By Heather Hoch
By Eric Schaefer
By New Times
By Rachel Miller
By Eric Schaefer
By Heather Hoch and Lauren Saria
By Robrt L. Pela
By Heather Hoch
The Seafood Market and Restaurant, 1318 West Southern, Mesa, 890-0435. Hours: Monday through Thursday, 11 a.m. to 9 p.m.; Friday and Saturday, 11 a.m. to 10 p.m.; Sunday, 2 to 8 p.m.
People, like animals, have instincts to tell them when they ought to flee.
When the saleslady says, "The wide, green stripes on that skirt make your hips look slim," head for the hills.
When the car dealer gives you his word as a gentleman that the odometer reading of 38,422 miles on the 1978 Impala is absolutely reliable, run and don't look back.
And when a seafood-restaurant owner insists frozen fish can be every bit as good as fresh, hoist up your anchor and run.
Places that serve frozen fish should be required to note that fact. Perhaps they could post a Sturgeon General's warning: "Frozen-fish zone--please lower your expectations." Of course, purveyors of cryogenically preserved aquatic life have a point when they detail the shortcomings of fresh fish. Week-old unfrozen fish that rumbles into the Valley on a mule train may be "fresh" in one sense, but not a very meaningful one. Fish frozen at sea is much less likely to be mishandled or spoiled by the time it gets to Phoenix. It's certainly cheaper, too.
And even just-pulled-from-the-sea fish loses all its advantages if it's poorly prepared.
So we visited a couple of Valley fish houses looking for fish fresh enough to throw back, and a kitchen that wouldn't make us want to. The Mesa branch of the Seafood Market and Restaurant (there's also one in Ahwatukee) thankfully doesn't go overboard on clich‚d nautical memorabilia and knickknacks, like most of its competitors. Sure, there's the inevitable net, the half-naked prow figurehead and trophy fish on the wall. But I didn't spot a single photo of Ernest Hemingway hoisting his catch, and the rest rooms weren't labeled "buoys" and "gulls."
Unfortunately, the Tiffany-style lamps, hanging plants and ugly television on the counter are hardly gratifying, landlubber decor alternatives. Only the "graffiti wall," sporting the scribbled praises of satisfied patrons, temporarily breathes some life into this dull setting.
"We've run out of ceviche, ahi tuna and mahimahi," the waiter told us over the course of the evening, news I took as an encouraging sign. It meant the proprietors probably don't overpurchase, and that tonight's dinner wouldn't be yesterday's unordered leftovers.
We started with a basket of peel-your-own shrimp, a dozen oversize critters with a frisky cocktail sauce. They were enormously disappointing. They were either overcooked, laid out on ice too long, or both. "Mushy" and "rubbery" are never the adjectives that should precede "shrimp."
On the other hand, the oysters Rockefeller were divine. The menu promised four, but we got five--that's the kind of quality control I can live with. The dish brought succulent, tender oysters in the half-shell, on a bed of spinach, baked with a creamy cheese sauce. "He was a bold man that first eat an oyster," wrote Jonathan Swift. Not these.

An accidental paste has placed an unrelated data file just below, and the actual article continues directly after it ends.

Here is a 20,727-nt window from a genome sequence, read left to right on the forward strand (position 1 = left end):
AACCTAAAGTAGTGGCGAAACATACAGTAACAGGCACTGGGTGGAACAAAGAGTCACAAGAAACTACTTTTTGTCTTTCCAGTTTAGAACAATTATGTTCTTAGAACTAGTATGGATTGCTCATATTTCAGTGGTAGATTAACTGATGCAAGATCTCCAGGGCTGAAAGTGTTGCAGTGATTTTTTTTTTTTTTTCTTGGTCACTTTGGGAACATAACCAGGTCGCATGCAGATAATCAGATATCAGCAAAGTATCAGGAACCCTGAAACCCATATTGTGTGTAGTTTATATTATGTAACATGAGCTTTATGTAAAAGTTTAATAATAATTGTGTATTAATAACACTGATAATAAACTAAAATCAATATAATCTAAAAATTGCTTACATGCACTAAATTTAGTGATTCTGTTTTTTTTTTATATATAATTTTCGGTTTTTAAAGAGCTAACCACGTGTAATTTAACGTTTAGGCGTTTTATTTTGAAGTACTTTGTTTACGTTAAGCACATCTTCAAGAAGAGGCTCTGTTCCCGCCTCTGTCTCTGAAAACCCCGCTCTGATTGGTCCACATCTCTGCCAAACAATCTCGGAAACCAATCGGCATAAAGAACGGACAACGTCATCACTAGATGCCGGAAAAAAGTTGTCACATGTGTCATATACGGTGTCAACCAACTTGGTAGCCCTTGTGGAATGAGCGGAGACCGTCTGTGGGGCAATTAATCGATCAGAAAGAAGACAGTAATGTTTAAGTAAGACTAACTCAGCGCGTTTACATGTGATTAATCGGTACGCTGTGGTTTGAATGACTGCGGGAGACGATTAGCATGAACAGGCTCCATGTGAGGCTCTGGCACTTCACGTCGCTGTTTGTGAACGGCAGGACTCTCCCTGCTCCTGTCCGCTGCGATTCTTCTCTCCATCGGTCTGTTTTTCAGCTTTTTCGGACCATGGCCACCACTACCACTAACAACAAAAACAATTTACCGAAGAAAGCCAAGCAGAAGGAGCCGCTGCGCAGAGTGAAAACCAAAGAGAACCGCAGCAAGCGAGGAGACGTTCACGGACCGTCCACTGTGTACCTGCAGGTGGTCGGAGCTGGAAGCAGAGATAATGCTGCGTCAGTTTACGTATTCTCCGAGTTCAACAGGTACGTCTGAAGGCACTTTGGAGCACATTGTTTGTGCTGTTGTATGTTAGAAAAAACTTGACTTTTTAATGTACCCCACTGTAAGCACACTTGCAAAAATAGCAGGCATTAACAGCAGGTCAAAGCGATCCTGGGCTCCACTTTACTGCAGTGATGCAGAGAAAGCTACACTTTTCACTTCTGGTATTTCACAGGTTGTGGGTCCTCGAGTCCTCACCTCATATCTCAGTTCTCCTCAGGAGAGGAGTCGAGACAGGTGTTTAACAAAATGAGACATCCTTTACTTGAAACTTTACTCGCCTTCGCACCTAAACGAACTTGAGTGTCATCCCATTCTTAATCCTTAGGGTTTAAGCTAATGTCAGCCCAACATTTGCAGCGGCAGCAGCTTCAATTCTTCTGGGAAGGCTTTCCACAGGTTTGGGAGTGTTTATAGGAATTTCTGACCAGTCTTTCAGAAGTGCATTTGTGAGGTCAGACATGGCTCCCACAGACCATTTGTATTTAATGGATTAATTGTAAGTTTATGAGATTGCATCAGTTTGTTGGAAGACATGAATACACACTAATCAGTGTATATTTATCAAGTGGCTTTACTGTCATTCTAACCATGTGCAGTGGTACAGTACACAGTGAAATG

Dinners come with serviceable New England clam chowder or routine salad, nothing to set a heart aflame.
But the fish is something else. It's flat-out wonderful, fresh and perfectly cooked. As my 12-year-old, brought up on a diet of microwave fish sticks, put it: "Whoever thought fish could be this good?"
She opted for the Hawaiian marlin, a meaty specimen that will remind you of a juicy steak. After her first bite brought forth an involuntary "Wow," she told me to grab my tithe quickly. She didn't trust her willpower to leave me any, she explained. Encircling the plate with her arms, she spent the rest of the meal eyeing me mistrustfully.
She had nothing to worry about, because I was preoccupied demolishing the New Zealand orange roughy. This fabulous fish came somewhat unnecessarily gussied up--butter, mushrooms, green onion and wine--but nothing could detract from its sublime flavor. The Seafood Market and Restaurant makes a big point about its method of preparation. It uses hot-air ovens to simulate a 40-mile-per-hour wind at 500 degrees to cook the fish hot and fast. It seems like you can achieve the same results putting out fish on the front porch on a breezy Valley June afternoon. The swordfish here was nothing short of ethereal. I've sampled so many heavy, mealy, dried-out versions that I've almost forgotten why this fish commands such a high price. Not anymore. This piece was so light it practically floated above the plate.
And the Alaskan halibut is simply the best I've had in ages; a generous slab, moist, flaky and butter soft. Any similarity between this and the frozen bricks in your grocer's freezer is purely coincidental.
While the fish deserves every accolade I can heap on it, the accompanying dishes should walk the plank. Blah baked potato, mayonnaise-drenched pasta salad and cafeteria-style rice are not fit to sail along with the superb fish. Scuttle the tasteless hunks of zucchini, too.
Nor can the service keep up with the fish. Young, amateurish waiters, outfitted in foolish "I got crabs at the Seafood Market" aprons, forgot dishes and expected us to help clear the table. And while I can forgive management for running out of fish, I'm less tolerant about running out of decaf and rest-room towels.